Wolf Alice hit the alternative grunge scene like a slap in the face. Their earlier EPs leaning towards folk-tinged pop, the North London quartet released their debut ‘My Love Is Cool’ back in 2015, one of the United Kingdom’s most anticipated home-grown albums. Two years on and a dedicated fan base behind them, Visions of a Life is due out at the end of next month.
Opener ‘Don’t Delete The Kisses’ floats an ethereal shimmer, a million miles away from punk and dingy grunge – more This Mortal Coil than Minor Twin. Through the touching pop-swirl of fan favourite ‘Bros’, there’s echoes of The Cranberries and The xx as the audience hurl into an unexpected but calm frenzy, with clapping almost overpowering Theo Ellis’ bass.
Bridging the gap between dainty folk-pop and splattering indie-rock up the walls, the confidence and passion illustrated through the band prove that they have already got their plan worked out and there is no doubt it will veer away from the strange and feral path they are walking.
Minutes later, the Londoners resemble a completely different band. New single ‘Yuk Foo’ is a ball-busting slice of punk fury, erupting the crowd into a riot-grrl blast of expletive-laden grunge rock while contrasting pop-funk track ‘Beautifully Unconventional’ takes in psychedelia and effects pedal guitar rhythms.
The feeling of adoration is obvious as soon as the strobe lights and screaming commence as hordes of glitter-faced fans urge their way forward to the quiet-loud dynamic of ‘Your Loves Whore’. A fuse of modern trends and mid-90s grunge seems to have an enveloping effect across the venue, breathing new life and injecting a bit of imagination into a perhaps repetitive alternative rock genre, with the intimate 200 or so crowd singing back every word. Having taken their name from a short story by Angela Carter, Rowsell’s vocal style parallels with the feral girl raised by wolves that is featured within the gothic tale as her petulant howl encompasses the audience from the front to the back of the dark and soiled venue.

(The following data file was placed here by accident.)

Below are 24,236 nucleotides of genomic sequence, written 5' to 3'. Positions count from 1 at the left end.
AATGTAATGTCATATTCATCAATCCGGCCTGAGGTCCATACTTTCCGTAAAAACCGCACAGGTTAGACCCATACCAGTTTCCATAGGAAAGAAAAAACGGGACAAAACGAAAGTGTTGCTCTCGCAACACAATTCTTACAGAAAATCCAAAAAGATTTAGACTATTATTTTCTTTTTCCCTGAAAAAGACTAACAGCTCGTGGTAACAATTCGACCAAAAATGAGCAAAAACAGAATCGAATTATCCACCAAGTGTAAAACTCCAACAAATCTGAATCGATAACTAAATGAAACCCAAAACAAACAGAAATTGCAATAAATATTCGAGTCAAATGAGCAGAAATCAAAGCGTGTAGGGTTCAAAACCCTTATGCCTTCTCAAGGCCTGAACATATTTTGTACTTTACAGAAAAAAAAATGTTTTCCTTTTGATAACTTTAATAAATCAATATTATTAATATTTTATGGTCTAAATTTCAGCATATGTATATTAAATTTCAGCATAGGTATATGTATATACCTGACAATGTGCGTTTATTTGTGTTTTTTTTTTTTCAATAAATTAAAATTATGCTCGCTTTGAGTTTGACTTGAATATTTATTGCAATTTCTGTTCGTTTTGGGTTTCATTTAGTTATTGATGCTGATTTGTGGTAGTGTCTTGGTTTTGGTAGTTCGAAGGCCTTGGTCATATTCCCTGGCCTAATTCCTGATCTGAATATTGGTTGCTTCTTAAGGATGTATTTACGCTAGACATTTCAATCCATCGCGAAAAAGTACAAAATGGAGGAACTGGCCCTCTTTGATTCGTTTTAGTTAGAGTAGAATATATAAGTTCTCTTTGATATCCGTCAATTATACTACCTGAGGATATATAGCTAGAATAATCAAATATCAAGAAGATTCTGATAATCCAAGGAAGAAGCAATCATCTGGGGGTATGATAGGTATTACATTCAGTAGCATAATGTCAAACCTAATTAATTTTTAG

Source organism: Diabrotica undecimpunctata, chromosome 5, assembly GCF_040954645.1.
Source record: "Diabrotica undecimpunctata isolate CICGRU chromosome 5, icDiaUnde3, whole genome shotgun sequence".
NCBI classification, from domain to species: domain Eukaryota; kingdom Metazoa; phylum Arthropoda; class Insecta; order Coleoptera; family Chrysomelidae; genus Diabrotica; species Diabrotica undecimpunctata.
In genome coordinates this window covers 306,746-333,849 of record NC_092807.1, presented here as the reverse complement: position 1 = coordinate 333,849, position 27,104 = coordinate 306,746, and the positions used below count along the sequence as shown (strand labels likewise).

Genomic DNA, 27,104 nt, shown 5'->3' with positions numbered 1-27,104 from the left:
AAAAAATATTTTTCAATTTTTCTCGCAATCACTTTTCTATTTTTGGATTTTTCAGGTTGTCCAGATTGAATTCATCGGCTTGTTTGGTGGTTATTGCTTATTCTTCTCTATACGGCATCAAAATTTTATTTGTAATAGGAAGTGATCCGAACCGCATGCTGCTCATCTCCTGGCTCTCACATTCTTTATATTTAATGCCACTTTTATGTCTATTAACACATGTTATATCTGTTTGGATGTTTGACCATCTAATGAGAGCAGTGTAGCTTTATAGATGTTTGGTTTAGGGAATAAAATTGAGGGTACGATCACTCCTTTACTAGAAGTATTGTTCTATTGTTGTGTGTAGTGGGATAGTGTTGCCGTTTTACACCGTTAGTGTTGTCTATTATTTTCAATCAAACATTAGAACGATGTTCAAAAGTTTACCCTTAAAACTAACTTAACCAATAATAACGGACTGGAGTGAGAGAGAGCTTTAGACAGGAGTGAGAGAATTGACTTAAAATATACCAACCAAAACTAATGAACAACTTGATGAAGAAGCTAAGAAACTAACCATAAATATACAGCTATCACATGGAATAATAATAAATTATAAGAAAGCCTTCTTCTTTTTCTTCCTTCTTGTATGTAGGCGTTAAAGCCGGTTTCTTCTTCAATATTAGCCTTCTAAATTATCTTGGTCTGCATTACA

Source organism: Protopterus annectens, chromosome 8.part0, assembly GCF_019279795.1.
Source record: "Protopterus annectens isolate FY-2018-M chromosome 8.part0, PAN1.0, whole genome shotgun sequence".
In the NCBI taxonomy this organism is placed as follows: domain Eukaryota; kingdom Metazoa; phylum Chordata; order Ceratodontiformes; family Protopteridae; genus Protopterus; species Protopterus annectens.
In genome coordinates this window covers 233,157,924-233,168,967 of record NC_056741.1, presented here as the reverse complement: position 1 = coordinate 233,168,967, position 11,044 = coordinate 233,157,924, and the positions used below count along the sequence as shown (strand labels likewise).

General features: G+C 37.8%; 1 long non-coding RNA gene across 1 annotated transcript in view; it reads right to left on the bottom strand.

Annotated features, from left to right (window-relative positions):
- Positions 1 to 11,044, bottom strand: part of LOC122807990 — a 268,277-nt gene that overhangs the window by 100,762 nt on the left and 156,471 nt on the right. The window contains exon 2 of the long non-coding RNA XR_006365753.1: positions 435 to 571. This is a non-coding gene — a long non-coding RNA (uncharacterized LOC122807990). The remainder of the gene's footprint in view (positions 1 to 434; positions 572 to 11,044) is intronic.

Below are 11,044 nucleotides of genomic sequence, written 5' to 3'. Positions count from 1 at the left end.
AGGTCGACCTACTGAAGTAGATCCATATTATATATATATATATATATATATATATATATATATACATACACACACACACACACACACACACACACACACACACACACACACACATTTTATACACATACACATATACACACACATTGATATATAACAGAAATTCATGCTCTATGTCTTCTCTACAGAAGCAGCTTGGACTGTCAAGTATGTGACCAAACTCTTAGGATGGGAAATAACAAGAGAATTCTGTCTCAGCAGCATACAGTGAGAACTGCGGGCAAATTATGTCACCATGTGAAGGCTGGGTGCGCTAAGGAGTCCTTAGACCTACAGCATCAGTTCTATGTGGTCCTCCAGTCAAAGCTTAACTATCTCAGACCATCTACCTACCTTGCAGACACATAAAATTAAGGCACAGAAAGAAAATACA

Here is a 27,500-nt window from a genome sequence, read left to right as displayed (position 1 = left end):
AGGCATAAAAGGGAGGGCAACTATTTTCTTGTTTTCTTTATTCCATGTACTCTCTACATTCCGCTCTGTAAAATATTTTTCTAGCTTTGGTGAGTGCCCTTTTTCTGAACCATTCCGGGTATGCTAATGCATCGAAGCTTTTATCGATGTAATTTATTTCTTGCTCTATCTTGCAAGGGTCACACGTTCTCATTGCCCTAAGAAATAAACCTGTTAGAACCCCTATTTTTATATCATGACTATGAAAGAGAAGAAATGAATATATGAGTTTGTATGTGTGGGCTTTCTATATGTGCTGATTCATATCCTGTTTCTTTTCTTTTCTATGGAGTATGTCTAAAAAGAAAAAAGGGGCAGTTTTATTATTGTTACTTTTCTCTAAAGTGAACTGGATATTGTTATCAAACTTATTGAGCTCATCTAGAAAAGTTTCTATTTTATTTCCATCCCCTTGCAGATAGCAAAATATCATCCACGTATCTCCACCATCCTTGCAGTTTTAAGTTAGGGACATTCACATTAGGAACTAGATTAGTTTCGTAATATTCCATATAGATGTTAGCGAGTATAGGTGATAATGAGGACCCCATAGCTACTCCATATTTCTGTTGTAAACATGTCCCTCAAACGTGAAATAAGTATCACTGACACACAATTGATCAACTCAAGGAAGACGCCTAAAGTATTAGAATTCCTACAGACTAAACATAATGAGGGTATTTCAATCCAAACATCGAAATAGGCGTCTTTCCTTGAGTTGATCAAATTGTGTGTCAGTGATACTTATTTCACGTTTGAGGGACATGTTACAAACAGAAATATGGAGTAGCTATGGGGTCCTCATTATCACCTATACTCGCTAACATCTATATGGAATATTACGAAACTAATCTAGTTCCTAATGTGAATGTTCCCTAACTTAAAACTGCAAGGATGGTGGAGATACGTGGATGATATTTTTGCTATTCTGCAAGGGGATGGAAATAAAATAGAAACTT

Almost acting as a shape-shifter, closing track ‘Giant Peach’ sees Rowsell resemble a more eerie Lana Del Rey before transforming into a tantrum-throwing punk and leaving the roof of the venue dislodged as the crowd disperse outside amongst plastic cups and homemade CDs scrawled with ‘Ellie’ that didn’t make it to the stage.
In the dingy, sweaty venue they came up in, the alt-rock outfit still know how to possess a crowd. Going back to these venues is a nice acknowledgement to the fans they deem so important, recalling venues where they sharpened their style and honed their craft.
This is how comebacks should be made. It leaves a strange feeling, almost like they’re not performing music – they’re re-inventing it.